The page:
Do prehospital providers and emergency nurses agree on triage assignment? an efficacy study

Helene Skjøt-Arkil, Louise L Pontoppidan, Jens O Laursen, Matthias Giebner, Jesper D Andersen, Christian B Mogensen

Publikation: Bidrag til tidsskriftTidsskriftartikelForskningpeer review

Resumé

OBJECTIVES: The aim of this study was to investigate the agreement on triage level between prehospital providers and emergency department (ED) nurses in clinical practice when using the same triage system. The objectives were as follows: (a) What is the agreement of triage between prehospital providers and ED nurses, when using Danish Emergency Process Triage (DEPT) correctly? (b) Which part of the triage process yields the highest agreement regarding the final triage?

METHODS: The study was a prospective and observational efficacy study. Patients transported to the ED by ambulances were included. They were triaged by prehospital providers while being transported by ambulance to the ED, and by ED nurses upon arrival. Triage was done using the DEPT - a five-level triage system based on vital signs and a presenting complaint algorithm. An agreement analysis was performed.

RESULTS: DEPT was used correctly by both professions in 292 patients. In 182 (62%) patients the prehospital providers and the ED nurses agreed on the same triage level. This equals to κ=0.47 [95% confidence interval (CI): 0.41-0.56]. When considering the triage based on vital signs the agreement was 72% (κ=0.46; 95% CI: 0.41-0.47), and based on presenting complaint the agreement was 46% (κ=0.41; 95% CI: 0.37-0.44).

CONCLUSION: There was a moderate interrater agreement on triage assignment between ED nurses and prehospital providers. They agreed on final triage more often if they agreed on triage based on vital signs rather than presenting complaints.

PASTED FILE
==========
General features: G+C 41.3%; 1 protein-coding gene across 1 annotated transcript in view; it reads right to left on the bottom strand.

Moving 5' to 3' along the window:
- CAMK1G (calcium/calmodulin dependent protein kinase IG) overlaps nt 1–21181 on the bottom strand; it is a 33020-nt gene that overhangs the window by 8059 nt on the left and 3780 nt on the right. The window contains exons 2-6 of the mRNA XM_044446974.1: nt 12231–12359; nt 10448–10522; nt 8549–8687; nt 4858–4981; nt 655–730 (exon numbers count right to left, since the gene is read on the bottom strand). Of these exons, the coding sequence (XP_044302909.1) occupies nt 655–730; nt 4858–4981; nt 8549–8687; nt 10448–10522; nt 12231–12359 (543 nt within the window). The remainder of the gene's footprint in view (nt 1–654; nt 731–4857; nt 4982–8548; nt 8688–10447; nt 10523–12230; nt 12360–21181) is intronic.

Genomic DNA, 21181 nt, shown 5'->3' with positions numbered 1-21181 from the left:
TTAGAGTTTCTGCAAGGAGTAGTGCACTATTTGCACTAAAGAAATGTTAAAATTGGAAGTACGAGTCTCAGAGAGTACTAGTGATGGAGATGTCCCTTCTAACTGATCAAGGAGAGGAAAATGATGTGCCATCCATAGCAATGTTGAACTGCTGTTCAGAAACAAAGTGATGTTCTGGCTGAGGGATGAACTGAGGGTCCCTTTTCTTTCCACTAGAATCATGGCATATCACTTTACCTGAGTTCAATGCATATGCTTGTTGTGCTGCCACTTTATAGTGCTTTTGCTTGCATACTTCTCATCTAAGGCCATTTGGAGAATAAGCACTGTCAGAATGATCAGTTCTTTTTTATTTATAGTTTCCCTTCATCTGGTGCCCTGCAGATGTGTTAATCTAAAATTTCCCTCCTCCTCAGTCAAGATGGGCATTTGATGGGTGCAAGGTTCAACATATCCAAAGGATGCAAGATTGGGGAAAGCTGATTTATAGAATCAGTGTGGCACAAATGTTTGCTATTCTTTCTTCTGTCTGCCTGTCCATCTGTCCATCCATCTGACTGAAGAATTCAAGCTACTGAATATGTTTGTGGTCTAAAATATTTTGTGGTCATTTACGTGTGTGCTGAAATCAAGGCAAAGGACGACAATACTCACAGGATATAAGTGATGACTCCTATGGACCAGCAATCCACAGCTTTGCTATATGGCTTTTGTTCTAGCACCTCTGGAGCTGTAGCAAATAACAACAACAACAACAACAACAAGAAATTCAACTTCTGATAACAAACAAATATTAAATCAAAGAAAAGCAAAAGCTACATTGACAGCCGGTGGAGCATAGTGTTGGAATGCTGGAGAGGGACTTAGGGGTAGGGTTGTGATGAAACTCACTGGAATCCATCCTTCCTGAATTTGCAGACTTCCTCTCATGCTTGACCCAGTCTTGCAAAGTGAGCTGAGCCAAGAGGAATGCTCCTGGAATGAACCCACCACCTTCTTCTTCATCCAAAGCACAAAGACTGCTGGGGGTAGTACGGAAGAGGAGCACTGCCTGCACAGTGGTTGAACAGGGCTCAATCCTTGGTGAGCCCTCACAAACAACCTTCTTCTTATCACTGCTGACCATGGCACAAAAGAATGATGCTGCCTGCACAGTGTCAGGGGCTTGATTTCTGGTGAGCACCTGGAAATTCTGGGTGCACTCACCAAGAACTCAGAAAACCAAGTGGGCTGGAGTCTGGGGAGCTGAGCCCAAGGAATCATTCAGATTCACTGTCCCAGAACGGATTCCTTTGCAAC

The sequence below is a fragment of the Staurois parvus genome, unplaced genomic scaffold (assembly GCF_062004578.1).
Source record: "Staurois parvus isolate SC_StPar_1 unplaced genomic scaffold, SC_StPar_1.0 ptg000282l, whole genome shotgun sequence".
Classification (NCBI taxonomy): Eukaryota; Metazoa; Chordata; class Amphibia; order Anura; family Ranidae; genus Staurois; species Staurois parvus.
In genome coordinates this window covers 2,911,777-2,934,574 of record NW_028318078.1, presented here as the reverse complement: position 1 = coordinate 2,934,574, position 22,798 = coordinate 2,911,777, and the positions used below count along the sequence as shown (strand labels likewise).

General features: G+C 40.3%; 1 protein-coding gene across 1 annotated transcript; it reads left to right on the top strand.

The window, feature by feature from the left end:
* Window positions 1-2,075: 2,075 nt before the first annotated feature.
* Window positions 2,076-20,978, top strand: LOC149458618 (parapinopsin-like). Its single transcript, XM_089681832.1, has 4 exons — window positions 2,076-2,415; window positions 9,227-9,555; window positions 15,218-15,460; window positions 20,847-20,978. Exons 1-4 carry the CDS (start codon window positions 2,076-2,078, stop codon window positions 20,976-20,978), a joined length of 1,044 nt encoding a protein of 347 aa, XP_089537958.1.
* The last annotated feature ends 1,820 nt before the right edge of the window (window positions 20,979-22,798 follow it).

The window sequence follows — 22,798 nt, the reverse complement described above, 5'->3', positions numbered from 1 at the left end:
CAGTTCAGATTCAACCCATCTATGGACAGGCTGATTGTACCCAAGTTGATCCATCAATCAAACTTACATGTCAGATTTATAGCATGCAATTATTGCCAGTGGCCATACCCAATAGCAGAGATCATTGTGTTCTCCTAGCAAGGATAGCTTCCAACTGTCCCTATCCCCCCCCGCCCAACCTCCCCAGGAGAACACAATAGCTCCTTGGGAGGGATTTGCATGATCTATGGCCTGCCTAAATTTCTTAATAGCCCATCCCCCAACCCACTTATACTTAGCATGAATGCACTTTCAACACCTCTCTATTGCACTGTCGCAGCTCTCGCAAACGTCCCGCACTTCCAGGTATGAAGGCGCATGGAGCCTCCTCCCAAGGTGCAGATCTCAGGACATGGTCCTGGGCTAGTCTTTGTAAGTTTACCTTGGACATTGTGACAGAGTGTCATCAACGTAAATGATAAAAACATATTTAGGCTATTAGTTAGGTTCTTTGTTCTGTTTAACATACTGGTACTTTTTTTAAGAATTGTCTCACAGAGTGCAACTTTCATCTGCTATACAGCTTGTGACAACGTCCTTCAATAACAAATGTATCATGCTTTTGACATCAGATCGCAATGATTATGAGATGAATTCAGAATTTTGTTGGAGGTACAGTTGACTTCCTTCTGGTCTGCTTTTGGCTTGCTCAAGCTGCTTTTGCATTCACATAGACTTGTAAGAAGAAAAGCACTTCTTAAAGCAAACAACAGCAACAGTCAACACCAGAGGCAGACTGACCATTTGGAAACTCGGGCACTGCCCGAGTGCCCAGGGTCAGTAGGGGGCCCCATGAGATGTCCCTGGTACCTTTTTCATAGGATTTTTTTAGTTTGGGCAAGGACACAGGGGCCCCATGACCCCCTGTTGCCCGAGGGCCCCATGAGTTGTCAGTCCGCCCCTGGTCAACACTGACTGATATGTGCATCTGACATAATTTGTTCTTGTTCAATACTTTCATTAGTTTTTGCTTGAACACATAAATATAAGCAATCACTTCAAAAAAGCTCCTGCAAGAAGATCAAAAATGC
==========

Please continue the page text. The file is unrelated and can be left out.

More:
OriginalsprogEngelsk
TidsskriftEuropean Journal of Emergency Medicine
Vol/bind26
Udgave nummer1
Sider (fra-til)29-33
ISSN0969-9546
DOI
StatusUdgivet - 1 feb. 2019

Fingeraftryk

Emergencies
Nurses
Hospital Emergency Service
Vital Signs
Confidence Intervals

Emneord

    Citer dette

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    title = "Do prehospital providers and emergency nurses agree on triage assignment?: an efficacy study",
    abstract = "OBJECTIVES: The aim of this study was to investigate the agreement on triage level between prehospital providers and emergency department (ED) nurses in clinical practice when using the same triage system. The objectives were as follows: (a) What is the agreement of triage between prehospital providers and ED nurses, when using Danish Emergency Process Triage (DEPT) correctly? (b) Which part of the triage process yields the highest agreement regarding the final triage?METHODS: The study was a prospective and observational efficacy study. Patients transported to the ED by ambulances were included. They were triaged by prehospital providers while being transported by ambulance to the ED, and by ED nurses upon arrival. Triage was done using the DEPT - a five-level triage system based on vital signs and a presenting complaint algorithm. An agreement analysis was performed.RESULTS: DEPT was used correctly by both professions in 292 patients. In 182 (62{\%}) patients the prehospital providers and the ED nurses agreed on the same triage level. This equals to κ=0.47 [95{\%} confidence interval (CI): 0.41-0.56]. When considering the triage based on vital signs the agreement was 72{\%} (κ=0.46; 95{\%} CI: 0.41-0.47), and based on presenting complaint the agreement was 46{\%} (κ=0.41; 95{\%} CI: 0.37-0.44).CONCLUSION: There was a moderate interrater agreement on triage assignment between ED nurses and prehospital providers. They agreed on final triage more often if they agreed on triage based on vital signs rather than presenting complaints.",
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    Do prehospital providers and emergency nurses agree on triage assignment? an efficacy study. / Skjøt-Arkil, Helene; Pontoppidan, Louise L; Laursen, Jens O; Giebner, Matthias; Andersen, Jesper D; Mogensen, Christian B.